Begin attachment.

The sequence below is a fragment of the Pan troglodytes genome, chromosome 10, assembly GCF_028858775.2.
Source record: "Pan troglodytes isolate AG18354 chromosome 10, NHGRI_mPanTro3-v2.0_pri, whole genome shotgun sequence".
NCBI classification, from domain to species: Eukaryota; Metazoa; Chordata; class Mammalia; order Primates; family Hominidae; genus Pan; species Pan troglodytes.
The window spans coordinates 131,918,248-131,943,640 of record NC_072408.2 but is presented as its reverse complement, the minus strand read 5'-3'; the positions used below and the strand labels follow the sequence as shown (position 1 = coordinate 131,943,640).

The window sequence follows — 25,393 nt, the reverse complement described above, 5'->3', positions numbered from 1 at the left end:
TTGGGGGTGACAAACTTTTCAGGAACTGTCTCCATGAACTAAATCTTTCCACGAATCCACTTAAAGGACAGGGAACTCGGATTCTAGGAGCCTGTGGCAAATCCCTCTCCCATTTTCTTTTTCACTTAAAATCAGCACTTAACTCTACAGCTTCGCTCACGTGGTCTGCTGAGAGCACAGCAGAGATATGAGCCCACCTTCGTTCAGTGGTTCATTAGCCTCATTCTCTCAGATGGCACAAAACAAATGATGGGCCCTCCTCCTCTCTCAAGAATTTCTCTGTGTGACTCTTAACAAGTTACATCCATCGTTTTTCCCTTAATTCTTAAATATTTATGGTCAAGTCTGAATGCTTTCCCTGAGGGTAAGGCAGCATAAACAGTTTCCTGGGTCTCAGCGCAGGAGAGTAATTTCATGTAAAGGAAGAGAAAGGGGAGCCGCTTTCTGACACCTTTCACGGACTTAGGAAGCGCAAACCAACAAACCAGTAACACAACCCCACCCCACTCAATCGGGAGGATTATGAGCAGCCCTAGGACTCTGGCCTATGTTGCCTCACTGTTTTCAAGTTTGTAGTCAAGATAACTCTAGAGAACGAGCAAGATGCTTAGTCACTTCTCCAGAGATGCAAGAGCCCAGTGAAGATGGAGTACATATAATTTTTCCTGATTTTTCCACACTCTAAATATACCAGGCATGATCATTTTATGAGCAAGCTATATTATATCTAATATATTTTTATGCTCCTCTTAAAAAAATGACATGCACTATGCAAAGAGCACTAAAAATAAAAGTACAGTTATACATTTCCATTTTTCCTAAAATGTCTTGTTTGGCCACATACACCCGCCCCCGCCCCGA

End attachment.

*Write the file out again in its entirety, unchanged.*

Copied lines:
The sequence below is a fragment of the Pan troglodytes genome, chromosome 10, assembly GCF_028858775.2.
Source record: "Pan troglodytes isolate AG18354 chromosome 10, NHGRI_mPanTro3-v2.0_pri, whole genome shotgun sequence".
NCBI classification, from domain to species: Eukaryota; Metazoa; Chordata; class Mammalia; order Primates; family Hominidae; genus Pan; species Pan troglodytes.
The window spans coordinates 131,918,248-131,943,640 of record NC_072408.2 but is presented as its reverse complement, the minus strand read 5'-3'; the positions used below and the strand labels follow the sequence as shown (position 1 = coordinate 131,943,640).

The window sequence follows — 25,393 nt, the reverse complement described above, 5'->3', positions numbered from 1 at the left end:
TTGGGGGTGACAAACTTTTCAGGAACTGTCTCCATGAACTAAATCTTTCCACGAATCCACTTAAAGGACAGGGAACTCGGATTCTAGGAGCCTGTGGCAAATCCCTCTCCCATTTTCTTTTTCACTTAAAATCAGCACTTAACTCTACAGCTTCGCTCACGTGGTCTGCTGAGAGCACAGCAGAGATATGAGCCCACCTTCGTTCAGTGGTTCATTAGCCTCATTCTCTCAGATGGCACAAAACAAATGATGGGCCCTCCTCCTCTCTCAAGAATTTCTCTGTGTGACTCTTAACAAGTTACATCCATCGTTTTTCCCTTAATTCTTAAATATTTATGGTCAAGTCTGAATGCTTTCCCTGAGGGTAAGGCAGCATAAACAGTTTCCTGGGTCTCAGCGCAGGAGAGTAATTTCATGTAAAGGAAGAGAAAGGGGAGCCGCTTTCTGACACCTTTCACGGACTTAGGAAGCGCAAACCAACAAACCAGTAACACAACCCCACCCCACTCAATCGGGAGGATTATGAGCAGCCCTAGGACTCTGGCCTATGTTGCCTCACTGTTTTCAAGTTTGTAGTCAAGATAACTCTAGAGAACGAGCAAGATGCTTAGTCACTTCTCCAGAGATGCAAGAGCCCAGTGAAGATGGAGTACATATAATTTTTCCTGATTTTTCCACACTCTAAATATACCAGGCATGATCATTTTATGAGCAAGCTATATTATATCTAATATATTTTTATGCTCCTCTTAAAAAAATGACATGCACTATGCAAAGAGCACTAAAAATAAAAGTACAGTTATACATTTCCATTTTTCCTAAAATGTCTTGTTTGGCCACATACACCCGCCCCCGCCCCGA